EPA: Climate rule on ‘sound legal and technical foundation’

The Environmental Protection Agency (EPA) is confident that its landmark climate rule for power plants will withstand lawsuits, its top air regulator said.

One day before the rule is to be published in the Federal Register, the EPA’s Janet McCabe sought to reassure the public that the coming flood of lawsuits will fail.

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“The Clean Power Plan is based on a sound legal and technical foundation, and it was shaped by extensive input from states, industry, energy regulators, health and environmental groups and individual members of the public from across this country,” McCabe told reporters Thursday.

“As a result, the plan is fair, flexible, affordable and designed to reflect the fast-growing trends toward cleaner American energy,” she said.

The rule seeks a 32 percent cut in the power sector’s carbon dioxide emissions, written under Section 111(d) of the Clean Air Act.

About 15 states, led by West Virginia, plan to file lawsuits in federal court, along with numerous business and fossil fuel groups. The challenge is likely to reach the Supreme Court, given the high stakes.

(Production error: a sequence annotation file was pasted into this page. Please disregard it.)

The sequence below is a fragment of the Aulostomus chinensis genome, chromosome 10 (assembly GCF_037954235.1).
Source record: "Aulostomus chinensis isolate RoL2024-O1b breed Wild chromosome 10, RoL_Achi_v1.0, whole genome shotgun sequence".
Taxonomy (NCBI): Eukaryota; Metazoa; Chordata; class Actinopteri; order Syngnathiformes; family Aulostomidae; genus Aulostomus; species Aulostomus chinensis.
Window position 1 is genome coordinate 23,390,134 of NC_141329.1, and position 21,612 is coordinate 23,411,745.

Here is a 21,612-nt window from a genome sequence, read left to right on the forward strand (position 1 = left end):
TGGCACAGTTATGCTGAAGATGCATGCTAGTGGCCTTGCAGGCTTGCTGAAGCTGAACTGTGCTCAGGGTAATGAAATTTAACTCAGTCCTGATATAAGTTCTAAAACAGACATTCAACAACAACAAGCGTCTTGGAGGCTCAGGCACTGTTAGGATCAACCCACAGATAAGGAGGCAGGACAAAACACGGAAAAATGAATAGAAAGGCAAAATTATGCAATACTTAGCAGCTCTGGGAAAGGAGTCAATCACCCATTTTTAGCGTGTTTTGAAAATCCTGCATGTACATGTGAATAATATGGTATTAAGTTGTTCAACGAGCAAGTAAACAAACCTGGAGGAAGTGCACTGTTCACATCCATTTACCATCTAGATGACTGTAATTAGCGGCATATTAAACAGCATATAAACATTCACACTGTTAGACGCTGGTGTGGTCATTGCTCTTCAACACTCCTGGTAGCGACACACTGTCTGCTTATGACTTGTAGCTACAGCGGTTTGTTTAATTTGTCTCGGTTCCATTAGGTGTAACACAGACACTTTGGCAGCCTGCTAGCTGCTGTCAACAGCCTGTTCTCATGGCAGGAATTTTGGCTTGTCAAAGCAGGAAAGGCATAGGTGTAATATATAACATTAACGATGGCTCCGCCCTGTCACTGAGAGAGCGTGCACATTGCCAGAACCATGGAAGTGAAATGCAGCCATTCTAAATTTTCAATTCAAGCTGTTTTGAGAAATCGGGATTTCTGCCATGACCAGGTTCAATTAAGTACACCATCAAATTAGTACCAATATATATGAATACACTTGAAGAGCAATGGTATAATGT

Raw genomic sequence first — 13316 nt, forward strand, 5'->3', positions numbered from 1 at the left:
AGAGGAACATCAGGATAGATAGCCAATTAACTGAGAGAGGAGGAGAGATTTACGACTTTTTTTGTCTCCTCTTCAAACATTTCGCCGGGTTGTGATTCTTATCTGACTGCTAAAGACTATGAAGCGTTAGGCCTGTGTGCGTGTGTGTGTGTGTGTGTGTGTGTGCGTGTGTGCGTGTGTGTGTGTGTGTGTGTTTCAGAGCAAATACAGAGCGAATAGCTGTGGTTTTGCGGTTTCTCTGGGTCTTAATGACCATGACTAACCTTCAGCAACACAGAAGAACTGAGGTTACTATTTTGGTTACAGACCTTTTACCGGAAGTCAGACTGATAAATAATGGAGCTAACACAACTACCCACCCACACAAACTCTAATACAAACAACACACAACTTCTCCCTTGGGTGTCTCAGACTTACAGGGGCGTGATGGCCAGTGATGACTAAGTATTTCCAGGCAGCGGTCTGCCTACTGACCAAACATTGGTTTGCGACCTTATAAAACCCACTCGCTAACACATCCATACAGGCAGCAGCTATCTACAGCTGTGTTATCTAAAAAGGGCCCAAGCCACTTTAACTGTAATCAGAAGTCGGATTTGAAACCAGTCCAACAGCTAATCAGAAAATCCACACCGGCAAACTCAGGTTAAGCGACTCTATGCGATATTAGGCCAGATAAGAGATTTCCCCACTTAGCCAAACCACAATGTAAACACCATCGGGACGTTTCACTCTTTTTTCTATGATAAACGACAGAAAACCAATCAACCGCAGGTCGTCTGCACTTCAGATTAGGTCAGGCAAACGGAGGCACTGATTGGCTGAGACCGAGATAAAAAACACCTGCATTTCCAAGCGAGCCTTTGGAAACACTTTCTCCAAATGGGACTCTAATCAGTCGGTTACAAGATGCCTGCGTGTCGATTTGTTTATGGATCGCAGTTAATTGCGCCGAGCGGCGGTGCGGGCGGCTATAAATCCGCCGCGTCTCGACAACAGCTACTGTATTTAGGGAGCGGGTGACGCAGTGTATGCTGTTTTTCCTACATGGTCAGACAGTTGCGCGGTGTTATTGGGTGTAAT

“We feel strongly that, given our authorities and legal precedent of the Clean Air Act, that our application of 111(d) here conforms with those authorities and that legal precedent,” McCabe said.

The EPA has been under fire for the nearly three months it took between the regulation’s Aug. 3 unveiling and Friday’s publication. Because lawsuits and congressional challenges cannot be filed until the rule is published, opponents charged that the EPA wanted to delay challenges.

McCabe disagreed, saying that the delay is routine and that the EPA only took about a month before sending the rule to publishers for final action.

“This is a routine, standard process that we do every time a rule is finalized,” she said. “This actually moved along quite rapidly, considering the length of the rule and the fact that there were three packages.”

McCabe and her staff have been focusing over the last three months on answering questions from states, utilities and other stakeholders about the rule.

The questions have mostly centered around how states can apply for extensions for the rule’s deadlines and how they can take advantage of the incentive program for new renewable energy infrastructure, she said.